As a volunteer at Lake Placid this past year, I was able to see you get out of the water into transition. While it may have taken you a little while longer than some of the pro’s, you probably seemed the most excited to be out of the water. My recollection was you saying “thank god that’s over!” How did it feel knowing that you had your least favorite part of an Ironman done?
|Photo of Keith taken by Danny as he exited the water at Lake Placid.|
It was a huge weight off the back. Despite hours of lessons, practice, videos and even a Total immersion course, I still am a horrible swimmer. Once I train I can go forever but I’m just really, really back of the pack slow. I’ve never been able to figure out why I can’t get faster. So it was my fear that after all that training I wouldn’t make the swim cut off of the Ironman. The day before the race the swim course looked SO much longer than what I had been swimming in the practices. So when I got out of the water with 20 minutes to spare before the cut off, I knew I would become an Ironman. Maybe team Danny/Amber can teach a Jersey auqa-flailer how to be at least a mid-pack swimmer.
That will definitely have to be Amber as I don't think I would be too far ahead of you. As impressive as that Ironman completion is, I was actually more impressed with your 42 miles at 7:40 pace for Reach the Beach. How did the two races compare?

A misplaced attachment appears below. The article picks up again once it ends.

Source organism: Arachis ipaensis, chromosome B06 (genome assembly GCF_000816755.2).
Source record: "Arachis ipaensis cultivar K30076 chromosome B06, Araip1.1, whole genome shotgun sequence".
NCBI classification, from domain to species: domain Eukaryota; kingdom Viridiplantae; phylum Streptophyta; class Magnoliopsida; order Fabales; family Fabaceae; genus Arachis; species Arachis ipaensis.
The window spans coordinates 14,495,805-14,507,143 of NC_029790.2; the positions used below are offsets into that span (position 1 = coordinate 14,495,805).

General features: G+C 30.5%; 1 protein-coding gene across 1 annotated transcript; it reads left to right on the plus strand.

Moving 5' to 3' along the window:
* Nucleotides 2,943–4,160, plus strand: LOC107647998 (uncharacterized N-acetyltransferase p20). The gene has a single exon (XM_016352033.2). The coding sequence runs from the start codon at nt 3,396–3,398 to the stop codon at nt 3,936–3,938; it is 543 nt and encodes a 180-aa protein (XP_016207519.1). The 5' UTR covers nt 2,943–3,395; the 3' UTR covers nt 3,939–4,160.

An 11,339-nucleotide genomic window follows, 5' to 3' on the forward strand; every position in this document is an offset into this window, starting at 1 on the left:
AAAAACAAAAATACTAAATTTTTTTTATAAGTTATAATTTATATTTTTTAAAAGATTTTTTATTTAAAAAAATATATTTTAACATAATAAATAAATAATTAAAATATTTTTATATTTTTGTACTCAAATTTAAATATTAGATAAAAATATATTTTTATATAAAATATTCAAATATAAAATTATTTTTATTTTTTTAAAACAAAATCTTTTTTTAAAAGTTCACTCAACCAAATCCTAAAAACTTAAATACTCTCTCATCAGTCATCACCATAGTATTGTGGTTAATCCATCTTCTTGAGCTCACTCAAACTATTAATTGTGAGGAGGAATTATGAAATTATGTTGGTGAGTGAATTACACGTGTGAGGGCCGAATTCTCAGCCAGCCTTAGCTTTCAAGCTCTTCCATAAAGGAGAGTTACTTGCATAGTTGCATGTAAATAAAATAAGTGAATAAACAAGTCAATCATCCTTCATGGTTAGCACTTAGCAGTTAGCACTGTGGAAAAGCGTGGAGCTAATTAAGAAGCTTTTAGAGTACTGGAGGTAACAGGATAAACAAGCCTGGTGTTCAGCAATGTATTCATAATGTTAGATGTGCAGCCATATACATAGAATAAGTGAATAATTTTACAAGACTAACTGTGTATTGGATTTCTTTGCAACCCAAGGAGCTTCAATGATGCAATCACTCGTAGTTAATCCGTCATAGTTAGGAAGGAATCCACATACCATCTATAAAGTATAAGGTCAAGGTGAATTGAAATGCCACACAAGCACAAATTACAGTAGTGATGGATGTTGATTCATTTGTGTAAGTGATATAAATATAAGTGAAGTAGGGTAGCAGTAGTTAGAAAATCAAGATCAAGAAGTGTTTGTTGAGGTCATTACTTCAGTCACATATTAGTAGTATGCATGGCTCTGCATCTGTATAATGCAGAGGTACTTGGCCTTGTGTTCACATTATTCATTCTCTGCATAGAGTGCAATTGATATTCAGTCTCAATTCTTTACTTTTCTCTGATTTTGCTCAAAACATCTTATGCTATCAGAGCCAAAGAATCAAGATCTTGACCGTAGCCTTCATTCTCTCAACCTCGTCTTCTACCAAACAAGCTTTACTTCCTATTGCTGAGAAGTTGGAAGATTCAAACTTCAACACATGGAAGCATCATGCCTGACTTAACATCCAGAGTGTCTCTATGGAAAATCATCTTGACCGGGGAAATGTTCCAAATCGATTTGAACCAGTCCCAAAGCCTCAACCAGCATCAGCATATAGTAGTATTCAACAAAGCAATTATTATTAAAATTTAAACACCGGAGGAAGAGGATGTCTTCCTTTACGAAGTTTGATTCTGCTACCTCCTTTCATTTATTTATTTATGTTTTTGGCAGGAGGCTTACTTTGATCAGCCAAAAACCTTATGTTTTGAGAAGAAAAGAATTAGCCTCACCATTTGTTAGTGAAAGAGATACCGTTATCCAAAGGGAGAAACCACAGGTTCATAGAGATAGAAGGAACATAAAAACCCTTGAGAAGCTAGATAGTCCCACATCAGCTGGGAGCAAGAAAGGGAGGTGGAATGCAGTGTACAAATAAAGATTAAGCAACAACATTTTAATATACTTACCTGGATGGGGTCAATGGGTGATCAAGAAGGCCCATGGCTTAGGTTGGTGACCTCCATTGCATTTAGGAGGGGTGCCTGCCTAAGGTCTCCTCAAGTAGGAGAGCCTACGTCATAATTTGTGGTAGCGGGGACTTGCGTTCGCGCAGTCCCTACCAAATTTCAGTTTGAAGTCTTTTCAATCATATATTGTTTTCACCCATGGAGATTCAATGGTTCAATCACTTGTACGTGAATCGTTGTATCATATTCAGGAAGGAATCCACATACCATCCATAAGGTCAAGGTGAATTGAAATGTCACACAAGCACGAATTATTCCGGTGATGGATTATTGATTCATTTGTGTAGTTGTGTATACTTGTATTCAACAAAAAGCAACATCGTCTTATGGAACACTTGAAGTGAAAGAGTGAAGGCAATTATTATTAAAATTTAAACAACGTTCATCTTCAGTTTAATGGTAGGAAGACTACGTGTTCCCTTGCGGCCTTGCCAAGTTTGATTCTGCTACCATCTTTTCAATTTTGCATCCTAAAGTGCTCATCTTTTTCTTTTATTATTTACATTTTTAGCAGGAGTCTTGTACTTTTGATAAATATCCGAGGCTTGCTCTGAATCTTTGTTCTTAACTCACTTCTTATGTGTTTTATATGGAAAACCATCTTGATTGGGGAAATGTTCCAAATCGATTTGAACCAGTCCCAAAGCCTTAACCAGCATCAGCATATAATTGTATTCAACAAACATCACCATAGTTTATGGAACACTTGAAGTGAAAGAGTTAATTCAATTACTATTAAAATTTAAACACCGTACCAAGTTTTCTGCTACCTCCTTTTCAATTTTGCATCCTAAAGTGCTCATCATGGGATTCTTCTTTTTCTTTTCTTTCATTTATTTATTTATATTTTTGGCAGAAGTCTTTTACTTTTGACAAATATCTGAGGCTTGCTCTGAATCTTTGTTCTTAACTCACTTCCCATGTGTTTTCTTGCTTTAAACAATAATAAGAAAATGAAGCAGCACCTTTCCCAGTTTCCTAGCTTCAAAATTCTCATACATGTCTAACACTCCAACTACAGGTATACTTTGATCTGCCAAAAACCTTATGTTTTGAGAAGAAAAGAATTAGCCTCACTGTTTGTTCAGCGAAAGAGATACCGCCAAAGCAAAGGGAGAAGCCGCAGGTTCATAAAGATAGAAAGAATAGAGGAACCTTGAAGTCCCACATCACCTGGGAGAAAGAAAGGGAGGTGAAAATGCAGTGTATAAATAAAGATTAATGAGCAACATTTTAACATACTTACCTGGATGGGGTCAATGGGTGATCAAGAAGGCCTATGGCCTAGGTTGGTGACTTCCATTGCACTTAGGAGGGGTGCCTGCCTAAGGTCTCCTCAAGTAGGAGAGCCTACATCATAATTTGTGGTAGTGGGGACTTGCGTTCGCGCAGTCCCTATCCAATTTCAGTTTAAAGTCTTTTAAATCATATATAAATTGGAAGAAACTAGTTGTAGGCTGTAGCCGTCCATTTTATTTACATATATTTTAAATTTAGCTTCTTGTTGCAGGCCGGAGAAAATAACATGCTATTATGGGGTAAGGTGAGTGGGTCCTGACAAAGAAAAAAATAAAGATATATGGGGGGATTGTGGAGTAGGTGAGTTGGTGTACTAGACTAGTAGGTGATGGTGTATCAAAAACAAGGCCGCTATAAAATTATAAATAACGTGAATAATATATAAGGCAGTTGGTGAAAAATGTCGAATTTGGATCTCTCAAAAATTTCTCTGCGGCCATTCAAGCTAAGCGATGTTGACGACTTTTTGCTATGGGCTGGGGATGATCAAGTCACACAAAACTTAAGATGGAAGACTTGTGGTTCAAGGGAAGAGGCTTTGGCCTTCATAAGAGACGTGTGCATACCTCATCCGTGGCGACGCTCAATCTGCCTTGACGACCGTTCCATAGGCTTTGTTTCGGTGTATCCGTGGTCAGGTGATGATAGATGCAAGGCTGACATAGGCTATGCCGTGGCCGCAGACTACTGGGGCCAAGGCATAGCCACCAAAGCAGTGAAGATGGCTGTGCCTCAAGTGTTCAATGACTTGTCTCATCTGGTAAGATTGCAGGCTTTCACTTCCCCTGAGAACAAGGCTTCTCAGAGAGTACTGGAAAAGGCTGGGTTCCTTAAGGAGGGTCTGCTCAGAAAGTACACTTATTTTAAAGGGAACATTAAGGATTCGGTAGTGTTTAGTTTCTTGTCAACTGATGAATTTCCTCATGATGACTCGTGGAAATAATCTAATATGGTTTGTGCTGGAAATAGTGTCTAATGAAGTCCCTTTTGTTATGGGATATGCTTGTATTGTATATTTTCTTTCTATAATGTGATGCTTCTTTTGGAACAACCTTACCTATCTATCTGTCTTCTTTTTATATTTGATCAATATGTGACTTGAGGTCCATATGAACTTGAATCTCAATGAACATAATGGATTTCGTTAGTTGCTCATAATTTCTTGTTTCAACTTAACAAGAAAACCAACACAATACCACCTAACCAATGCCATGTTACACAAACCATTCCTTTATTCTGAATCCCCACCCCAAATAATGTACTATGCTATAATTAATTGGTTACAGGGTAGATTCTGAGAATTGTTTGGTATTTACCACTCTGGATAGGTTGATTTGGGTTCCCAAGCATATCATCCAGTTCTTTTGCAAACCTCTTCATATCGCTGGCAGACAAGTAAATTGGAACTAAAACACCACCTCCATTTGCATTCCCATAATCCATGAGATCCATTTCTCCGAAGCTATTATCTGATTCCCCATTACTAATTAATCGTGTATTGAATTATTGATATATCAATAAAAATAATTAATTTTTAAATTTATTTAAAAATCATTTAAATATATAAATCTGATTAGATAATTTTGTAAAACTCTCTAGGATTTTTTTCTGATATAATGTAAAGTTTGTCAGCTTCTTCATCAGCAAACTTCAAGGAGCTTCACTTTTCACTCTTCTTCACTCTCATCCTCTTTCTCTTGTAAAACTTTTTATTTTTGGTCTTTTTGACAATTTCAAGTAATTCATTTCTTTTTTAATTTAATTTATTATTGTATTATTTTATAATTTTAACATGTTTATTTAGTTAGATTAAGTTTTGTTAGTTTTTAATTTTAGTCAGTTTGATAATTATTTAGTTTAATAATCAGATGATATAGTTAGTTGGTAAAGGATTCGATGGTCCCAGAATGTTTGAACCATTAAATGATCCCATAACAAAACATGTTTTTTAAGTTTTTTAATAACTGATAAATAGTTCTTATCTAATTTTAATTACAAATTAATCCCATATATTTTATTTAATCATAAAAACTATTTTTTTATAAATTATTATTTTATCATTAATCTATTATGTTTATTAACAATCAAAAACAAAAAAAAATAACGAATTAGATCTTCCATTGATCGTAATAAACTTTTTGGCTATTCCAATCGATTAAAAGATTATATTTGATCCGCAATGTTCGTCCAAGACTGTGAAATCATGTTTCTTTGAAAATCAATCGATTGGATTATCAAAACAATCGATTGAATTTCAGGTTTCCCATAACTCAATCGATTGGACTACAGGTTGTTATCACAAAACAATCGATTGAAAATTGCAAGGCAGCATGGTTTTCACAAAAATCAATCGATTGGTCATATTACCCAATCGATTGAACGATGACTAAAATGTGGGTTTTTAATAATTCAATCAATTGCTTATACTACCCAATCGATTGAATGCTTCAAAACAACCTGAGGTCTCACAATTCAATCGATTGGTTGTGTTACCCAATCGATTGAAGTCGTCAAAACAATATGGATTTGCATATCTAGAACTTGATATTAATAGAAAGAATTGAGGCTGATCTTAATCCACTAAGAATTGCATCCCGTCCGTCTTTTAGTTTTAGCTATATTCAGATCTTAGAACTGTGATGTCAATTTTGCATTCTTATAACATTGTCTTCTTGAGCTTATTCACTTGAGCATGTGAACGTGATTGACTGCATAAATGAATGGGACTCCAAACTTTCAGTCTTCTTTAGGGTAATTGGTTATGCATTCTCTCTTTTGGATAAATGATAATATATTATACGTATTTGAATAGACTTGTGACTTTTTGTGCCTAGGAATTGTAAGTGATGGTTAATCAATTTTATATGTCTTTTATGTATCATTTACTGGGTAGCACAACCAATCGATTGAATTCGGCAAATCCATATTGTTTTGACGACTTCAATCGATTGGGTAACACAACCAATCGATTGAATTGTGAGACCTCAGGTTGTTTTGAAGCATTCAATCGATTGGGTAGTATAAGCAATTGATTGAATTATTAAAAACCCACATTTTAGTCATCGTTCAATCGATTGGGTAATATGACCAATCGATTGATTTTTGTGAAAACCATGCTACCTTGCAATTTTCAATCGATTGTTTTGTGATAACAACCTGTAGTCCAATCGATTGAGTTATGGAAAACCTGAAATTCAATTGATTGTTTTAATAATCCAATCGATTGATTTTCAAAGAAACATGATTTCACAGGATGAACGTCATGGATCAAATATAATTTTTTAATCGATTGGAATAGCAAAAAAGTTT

The RTB was nothing compared to the Ironman. Running long distances is my comfort zone. I’ve lucked out to be given a body that seems to be ergonomically made to run long distances without that many problems. Plus that’s under 5 ½ hours of working out with some rests in between. The Ironman was the greatest challenge of my life. I couldn’t fathom working out for 13+ hours. I’m a slow swimmer, still somewhat unsure of my biking abilities, didn’t have a ‘tri-bike’ and every time I ran a marathon I was completely tapered and had not already covered 114.4 miles. Hearing “Keith Shields, you are an IRONMAN” was one of the best experiences of my life.
|S2's Keith Shields exultant as he becomes an IRONMAN!|
I know you have Ironman Mont Tremblant coming up next year, any Ultras?